All the McNuggets money can buy. Ever wonder why you were never a "big winner" in the McDonald's Monopoly money game (despite gobbling down Big Macs like a depraved Pac-Man)? It might be due to Jerome Jacobson, the man managing the official printing and distribution of the coveted game stickers. From the late '80s on, the ex-cop used his access to head up "a sprawling network of mobsters, psychics, strip-club owners, convicts, drug traffickers, and even a family of Mormons." With Jacobson at the wheel, the clown car of characters cashed in on various winning pieces for a whopping $24 million until the early '00s (when the operation got sloppy and Jacobson got McNabbed by the FBI). What makes the story interesting is that Jacobson had an altruistic streak (even though he often demanded kickbacks from those cashing in): He anonymously mailed a $1 million winning piece to a St. Jude hospital in Tennessee, for instance, and friends in need often found themselves landing on Boardwalk. What makes the story even more wild is that one of the (fake) winners (the mobster mentioned above) can be seen boasting about it in a national McDonald's-created Monopoly promotional commercial from 1995 (talk about gall!). The long-standing scam is so wild, in fact, that Ben Affleck and Matt Damon teamed up for the Hollywood movie version less than a week after the story broke!

Gag me with a spoon! Passengers around the world have been complaining about a bogus Uber "vomit fee" they've been hit with, even when they were neither sick nor lit. One woman has sworn off Uber after she claims she was wrongly charged $150 for what the embattled company describes as a "Level 4 major bodily fluid mess" that "requires cleaning between the windows, doors or air vents" (or perhaps an exorcist?). Drivers can often get away with filing these types of fraudulent charges because passengers don't check their electronic receipts and/or don't want to engage in disputing the accusations. This makes sense, since Uber only offers a generic "Help" button for those shocked by the outlandish charges and, if the case does escalate to a real person, typically puts the victim through more headaches and hassles. One passenger detailed how "every new email [during a dispute about a "vomit fee"] from Uber came from a different representative and always favored the driver." Frustratingly, as the Miami Herald points out, "It's unclear what steps local governments can take to stem the fraud, which is leaving Uber customers without needed protection." Given the ridesharing company (and its founder's) history of bad behavior, maybe use Lyft instead? Or, take a cab!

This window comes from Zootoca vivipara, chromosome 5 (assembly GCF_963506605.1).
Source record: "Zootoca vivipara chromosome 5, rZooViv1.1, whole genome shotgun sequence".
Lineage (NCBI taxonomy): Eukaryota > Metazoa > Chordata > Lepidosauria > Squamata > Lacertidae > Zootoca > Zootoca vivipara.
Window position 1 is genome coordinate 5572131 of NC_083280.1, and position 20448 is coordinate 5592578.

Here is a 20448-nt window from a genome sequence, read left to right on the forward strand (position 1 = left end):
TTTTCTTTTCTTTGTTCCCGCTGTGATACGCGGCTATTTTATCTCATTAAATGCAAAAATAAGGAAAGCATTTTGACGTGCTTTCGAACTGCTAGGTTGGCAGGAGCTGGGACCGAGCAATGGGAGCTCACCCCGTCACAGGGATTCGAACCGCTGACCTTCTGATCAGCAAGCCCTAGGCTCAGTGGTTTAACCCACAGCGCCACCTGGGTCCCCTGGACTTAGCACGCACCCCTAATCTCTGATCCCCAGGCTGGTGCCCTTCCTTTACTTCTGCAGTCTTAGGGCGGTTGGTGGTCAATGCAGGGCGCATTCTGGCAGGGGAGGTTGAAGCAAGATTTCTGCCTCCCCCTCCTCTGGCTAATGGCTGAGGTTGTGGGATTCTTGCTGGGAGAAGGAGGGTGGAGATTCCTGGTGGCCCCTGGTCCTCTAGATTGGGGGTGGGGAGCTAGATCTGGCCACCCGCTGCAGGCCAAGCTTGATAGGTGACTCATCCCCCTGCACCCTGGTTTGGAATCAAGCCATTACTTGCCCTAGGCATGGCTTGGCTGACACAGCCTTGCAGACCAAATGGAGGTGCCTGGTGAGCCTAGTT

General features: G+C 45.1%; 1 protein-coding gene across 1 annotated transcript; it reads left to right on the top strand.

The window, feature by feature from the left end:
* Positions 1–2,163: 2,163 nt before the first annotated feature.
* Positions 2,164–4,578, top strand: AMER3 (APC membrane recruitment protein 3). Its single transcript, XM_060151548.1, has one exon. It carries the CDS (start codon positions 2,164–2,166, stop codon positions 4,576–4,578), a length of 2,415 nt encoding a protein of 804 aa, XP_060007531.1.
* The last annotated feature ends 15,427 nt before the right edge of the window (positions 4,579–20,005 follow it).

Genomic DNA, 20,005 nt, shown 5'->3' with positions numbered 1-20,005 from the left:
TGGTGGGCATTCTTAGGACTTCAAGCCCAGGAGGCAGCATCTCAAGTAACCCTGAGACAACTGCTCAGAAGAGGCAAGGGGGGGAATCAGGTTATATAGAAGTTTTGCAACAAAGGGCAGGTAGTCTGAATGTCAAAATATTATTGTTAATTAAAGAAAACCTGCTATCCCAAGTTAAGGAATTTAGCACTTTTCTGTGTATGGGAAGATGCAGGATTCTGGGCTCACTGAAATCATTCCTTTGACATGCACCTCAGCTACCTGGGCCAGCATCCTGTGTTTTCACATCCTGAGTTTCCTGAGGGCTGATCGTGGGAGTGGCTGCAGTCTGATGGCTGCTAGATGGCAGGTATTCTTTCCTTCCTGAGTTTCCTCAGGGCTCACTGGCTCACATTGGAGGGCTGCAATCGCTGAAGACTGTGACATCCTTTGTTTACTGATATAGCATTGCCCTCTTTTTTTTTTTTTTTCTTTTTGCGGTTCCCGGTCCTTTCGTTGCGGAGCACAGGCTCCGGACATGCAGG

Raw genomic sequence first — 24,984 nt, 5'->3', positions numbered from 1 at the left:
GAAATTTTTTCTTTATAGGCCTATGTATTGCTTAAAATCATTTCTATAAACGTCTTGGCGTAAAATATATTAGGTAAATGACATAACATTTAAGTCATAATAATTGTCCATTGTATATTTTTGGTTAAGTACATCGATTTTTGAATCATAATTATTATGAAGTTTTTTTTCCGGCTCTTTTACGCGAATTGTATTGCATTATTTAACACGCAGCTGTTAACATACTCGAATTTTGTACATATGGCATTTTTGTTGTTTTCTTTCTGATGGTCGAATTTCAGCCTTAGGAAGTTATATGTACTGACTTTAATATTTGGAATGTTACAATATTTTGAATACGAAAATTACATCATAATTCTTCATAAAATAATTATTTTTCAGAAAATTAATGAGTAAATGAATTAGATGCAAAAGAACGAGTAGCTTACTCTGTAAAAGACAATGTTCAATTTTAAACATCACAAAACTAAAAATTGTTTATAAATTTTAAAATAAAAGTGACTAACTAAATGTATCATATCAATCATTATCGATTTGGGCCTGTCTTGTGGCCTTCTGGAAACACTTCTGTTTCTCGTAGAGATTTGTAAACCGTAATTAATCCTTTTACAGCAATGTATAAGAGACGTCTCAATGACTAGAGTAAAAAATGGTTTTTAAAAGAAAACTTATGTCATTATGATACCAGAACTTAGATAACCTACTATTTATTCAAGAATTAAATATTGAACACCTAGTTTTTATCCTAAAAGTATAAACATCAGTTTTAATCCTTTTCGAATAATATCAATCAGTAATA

Tips!

  • Mrs. Doubtfire. The FTC released an alert about nanny and caregiving scams, and no, it's not directed at the parent looking to hire; it's for the person looking to get the gig. Websites like Care.com can be crawling with con artists, some with sob stories about sick children or domestic drama that prompts nice people like this college student to take the bait. Once she responded to the job application, the student was immediately offered the job without meeting the parent (which prompted her dubious boyfriend to warn her that it was a scam and she needed to "get her head out of her butt"). The next step, which is all too common in these cases, involved the con artist mailing the student a (bad) check to deposit and instructing her to keep part, but send the majority of it on to another party. Worried that mommy dearest isn't a legit employer? Any request to send money back should instantly confirm your doubts.
  • At attention! We somehow just discovered this very comprehensive website to "empower active duty and retired servicemembers, military families, veterans and civilians in the military community" by offering free resources, news alerts and more in the fight against fraud. Loads of federal and state lawmakers are involved in maintaining it, so if you're military, definitely sign up for email alerts through the site!